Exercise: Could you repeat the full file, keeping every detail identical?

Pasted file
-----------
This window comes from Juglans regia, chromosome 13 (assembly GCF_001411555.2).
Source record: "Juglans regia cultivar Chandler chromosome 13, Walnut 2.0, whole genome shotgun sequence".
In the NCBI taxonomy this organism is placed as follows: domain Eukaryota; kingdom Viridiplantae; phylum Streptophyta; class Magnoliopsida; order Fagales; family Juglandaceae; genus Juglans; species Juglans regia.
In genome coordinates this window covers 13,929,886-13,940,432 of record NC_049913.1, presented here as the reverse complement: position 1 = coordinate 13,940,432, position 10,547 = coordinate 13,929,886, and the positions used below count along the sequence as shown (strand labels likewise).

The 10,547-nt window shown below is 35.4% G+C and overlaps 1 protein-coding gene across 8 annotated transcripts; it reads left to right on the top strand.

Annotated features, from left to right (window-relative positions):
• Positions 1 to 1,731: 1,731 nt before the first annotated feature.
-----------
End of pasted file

This window comes from Juglans regia, chromosome 13 (assembly GCF_001411555.2).
Source record: "Juglans regia cultivar Chandler chromosome 13, Walnut 2.0, whole genome shotgun sequence".
In the NCBI taxonomy this organism is placed as follows: domain Eukaryota; kingdom Viridiplantae; phylum Streptophyta; class Magnoliopsida; order Fagales; family Juglandaceae; genus Juglans; species Juglans regia.
In genome coordinates this window covers 13,929,886-13,940,432 of record NC_049913.1, presented here as the reverse complement: position 1 = coordinate 13,940,432, position 10,547 = coordinate 13,929,886, and the positions used below count along the sequence as shown (strand labels likewise).

The 10,547-nt window shown below is 35.4% G+C and overlaps 1 protein-coding gene across 8 annotated transcripts; it reads left to right on the top strand.

Annotated features, from left to right (window-relative positions):
• Positions 1 to 1,731: 1,731 nt before the first annotated feature.